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Mideast WMD Summit Canceled: Diplomats
A much-anticipated gathering on establishing the Middle East as a WMD-free zone has been called off due to a poor geopolitical climate ahead of the previously tentatively planned December meeting in Finland, anonymous international relations officials told the Associated Press on Saturday.
Prospects for the summit, which was formally called for by the 2010 Nuclear Nonproliferation Treaty review conference, were never certain, largely due to questions on whether Iran and Israel would attend. The two nations' participation was viewed as essential for the summit to be a success as Tel Aviv is widely seen to posses the region's only nuclear arsenal and Tehran is suspected of pursuing an atomic arms capability. Iran announced earlier this month it would participate though Israel has yet to offer a formal answer on its attendance.
As one of the summit's chief coordinators, the United States is anticipated to shortly issue an official statement announcing the "time is not opportune" for holding the forum due to the fraught situation in the Middle East, two unidentified diplomats said. Alongside the nuclear standoff with Iran and tensions surrounding Israel, the nearly 20-month civil war in Syria is increasingly spreading violence outside its borders.
It is not apparent whether the WMD-free zone summit will be rescheduled for a later day or canceled altogether. Nonetheless, the failure to hold the event in the timeline set out by the 2010 review conference is expected to contribute further to some nations' belief that the Nuclear Nonproliferation Treaty has outlived its usefulness as a platform for encouraging worldwide nuclear disarmament. Should this effort fail, there is not likely to be a new push to hold a WMD-free zone meeting until the 2015 treaty review conference, according to AP.
Arms Control Association Executive Director Daryl Kimball said "an indefinite cancellation of the long-awaited conference on a Middle Eastern WMD-free zone will only worsen the proliferation risks in the future and undermine the Nuclear Nonproliferation Treaty."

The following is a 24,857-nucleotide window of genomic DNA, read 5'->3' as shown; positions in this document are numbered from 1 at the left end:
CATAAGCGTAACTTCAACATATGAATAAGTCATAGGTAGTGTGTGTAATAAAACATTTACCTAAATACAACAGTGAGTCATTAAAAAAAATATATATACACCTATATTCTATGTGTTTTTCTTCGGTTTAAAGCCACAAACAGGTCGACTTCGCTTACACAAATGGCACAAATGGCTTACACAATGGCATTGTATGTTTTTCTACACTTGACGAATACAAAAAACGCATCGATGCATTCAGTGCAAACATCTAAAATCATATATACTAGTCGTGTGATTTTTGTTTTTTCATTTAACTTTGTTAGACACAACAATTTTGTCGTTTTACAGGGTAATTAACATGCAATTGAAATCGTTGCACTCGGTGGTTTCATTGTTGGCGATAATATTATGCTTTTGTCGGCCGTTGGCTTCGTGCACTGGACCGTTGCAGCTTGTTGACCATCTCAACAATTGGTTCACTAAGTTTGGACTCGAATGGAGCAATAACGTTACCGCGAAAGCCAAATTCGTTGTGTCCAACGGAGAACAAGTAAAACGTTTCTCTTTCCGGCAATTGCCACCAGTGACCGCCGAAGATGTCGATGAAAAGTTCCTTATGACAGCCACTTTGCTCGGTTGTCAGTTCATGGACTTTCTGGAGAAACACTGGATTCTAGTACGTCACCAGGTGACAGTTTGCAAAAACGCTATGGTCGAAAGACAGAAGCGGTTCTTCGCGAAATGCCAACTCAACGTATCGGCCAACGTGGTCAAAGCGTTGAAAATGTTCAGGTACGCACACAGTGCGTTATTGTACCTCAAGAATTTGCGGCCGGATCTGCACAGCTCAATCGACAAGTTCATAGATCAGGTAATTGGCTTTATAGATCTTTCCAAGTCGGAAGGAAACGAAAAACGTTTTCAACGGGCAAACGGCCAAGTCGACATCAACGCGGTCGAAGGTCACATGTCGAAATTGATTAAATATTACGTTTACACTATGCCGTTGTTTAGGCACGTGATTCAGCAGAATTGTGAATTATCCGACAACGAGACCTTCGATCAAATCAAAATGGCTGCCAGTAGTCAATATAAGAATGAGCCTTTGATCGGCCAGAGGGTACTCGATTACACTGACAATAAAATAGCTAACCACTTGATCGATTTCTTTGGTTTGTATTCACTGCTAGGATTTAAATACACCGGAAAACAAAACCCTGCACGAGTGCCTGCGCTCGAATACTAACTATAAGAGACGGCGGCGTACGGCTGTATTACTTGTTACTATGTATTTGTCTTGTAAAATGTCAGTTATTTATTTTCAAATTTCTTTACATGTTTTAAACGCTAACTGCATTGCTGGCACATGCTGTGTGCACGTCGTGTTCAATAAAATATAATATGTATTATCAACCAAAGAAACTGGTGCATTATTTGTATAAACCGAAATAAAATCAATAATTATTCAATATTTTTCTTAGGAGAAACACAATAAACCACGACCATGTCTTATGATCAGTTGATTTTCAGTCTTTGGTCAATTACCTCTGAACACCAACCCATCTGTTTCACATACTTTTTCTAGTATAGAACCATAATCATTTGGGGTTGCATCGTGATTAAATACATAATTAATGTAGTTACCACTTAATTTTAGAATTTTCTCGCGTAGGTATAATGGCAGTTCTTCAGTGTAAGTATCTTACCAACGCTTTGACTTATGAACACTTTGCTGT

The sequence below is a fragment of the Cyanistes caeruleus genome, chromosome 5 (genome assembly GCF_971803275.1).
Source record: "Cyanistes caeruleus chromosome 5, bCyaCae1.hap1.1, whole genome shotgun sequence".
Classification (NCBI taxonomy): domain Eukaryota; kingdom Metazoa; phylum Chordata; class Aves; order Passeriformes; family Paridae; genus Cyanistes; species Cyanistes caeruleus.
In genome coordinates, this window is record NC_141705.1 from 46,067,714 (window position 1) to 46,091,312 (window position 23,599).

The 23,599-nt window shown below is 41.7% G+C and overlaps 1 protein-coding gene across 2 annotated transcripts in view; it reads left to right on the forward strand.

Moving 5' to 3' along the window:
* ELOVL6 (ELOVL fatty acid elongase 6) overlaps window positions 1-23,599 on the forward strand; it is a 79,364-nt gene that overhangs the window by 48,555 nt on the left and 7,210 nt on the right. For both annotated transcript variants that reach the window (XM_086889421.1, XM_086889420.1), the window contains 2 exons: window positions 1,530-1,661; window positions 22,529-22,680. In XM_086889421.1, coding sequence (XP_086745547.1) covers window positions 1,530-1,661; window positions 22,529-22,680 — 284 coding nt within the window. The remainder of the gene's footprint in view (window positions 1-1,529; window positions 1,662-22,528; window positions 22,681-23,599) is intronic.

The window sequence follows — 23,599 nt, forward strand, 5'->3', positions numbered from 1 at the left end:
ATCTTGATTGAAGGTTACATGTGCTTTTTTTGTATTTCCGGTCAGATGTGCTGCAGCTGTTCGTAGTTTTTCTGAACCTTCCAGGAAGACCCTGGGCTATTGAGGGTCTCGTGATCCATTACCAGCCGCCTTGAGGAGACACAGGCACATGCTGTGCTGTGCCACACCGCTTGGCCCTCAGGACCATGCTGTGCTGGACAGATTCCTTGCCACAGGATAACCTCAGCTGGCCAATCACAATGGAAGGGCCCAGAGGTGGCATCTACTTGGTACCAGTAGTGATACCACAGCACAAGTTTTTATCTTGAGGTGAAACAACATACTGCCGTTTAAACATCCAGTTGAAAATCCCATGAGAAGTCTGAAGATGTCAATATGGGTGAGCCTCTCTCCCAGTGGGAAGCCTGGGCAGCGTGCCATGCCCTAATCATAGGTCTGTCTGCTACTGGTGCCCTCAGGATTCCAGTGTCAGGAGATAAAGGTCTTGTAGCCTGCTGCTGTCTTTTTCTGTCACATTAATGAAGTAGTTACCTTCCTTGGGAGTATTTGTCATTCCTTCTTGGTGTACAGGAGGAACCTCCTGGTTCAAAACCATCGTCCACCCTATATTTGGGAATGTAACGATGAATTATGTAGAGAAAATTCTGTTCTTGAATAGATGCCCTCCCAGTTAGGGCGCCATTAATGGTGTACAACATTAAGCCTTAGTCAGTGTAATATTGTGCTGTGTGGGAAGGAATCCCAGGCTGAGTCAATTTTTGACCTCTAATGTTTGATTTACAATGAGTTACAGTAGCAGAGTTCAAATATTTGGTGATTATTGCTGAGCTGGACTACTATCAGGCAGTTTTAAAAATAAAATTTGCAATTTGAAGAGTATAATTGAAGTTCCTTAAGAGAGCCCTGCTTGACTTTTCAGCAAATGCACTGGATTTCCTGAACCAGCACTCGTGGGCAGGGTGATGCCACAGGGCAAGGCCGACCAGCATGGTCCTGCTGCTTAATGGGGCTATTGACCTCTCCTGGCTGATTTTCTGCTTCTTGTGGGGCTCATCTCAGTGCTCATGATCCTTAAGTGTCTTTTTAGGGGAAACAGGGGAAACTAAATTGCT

Tehran, many Arab governments and countries in the Nonaligned Movement point out the NPT accord has failed over its 42-year history to lead member nations China, France, Russia, the United Kingdom and the United States to dismantle their nuclear arsenals. Many NPT signatories are also critical of Washington's tacit acceptance of Israel's presumed strategic stockpile even as it leads an international sanctions campaign to coerce Iran into giving up its uranium enrichment activities.
Though regional tensions surrounding Syria, Iran and other regional states are anticipated to be officially blamed for the WMD summit's cancellation, an anonymous diplomat told AP the real reason is Israel's failure to confirm its attendance. The hard-line postures adopted by many Arab governments toward the nation left Tel Aviv no diplomatic room to attend, according to the envoy.
Tel Aviv's longstanding policy is that Israeli-Arab peace must be reached before any WMD-free zone can be declared for the region.
The envoy said that Russia, which along with the United States and the United Kingdom was organizing the summit, does not support calling it off.
The event's specially appointed "facilitator," Finnish diplomat Jaakko Laajava, stated by e-mail to Reuters on Sunday that it was crucial for all Middle Eastern states to participate in the summit. "Many issues regarding the meeting remain open," Laajava wrote. "One essential target is to get every country in the region to participate in the conference."
An anonymous envoy from a European country said the summit had not been called off but was at a "critical stage."
Separate interviewed diplomats said while it was unlikely the summit would happen in December it could be rescheduled for a later date after Israel holds parliamentary elections in early 2013.
An unidentified nuclear specialist said he thought the event would be rescheduled.
"The political circumstances that characterize the Middle East render a WMDFZ unlikely in the foreseeable future," one-time head U.N. atomic weapons investigator Pierre Goldschmidt said to Reuters.
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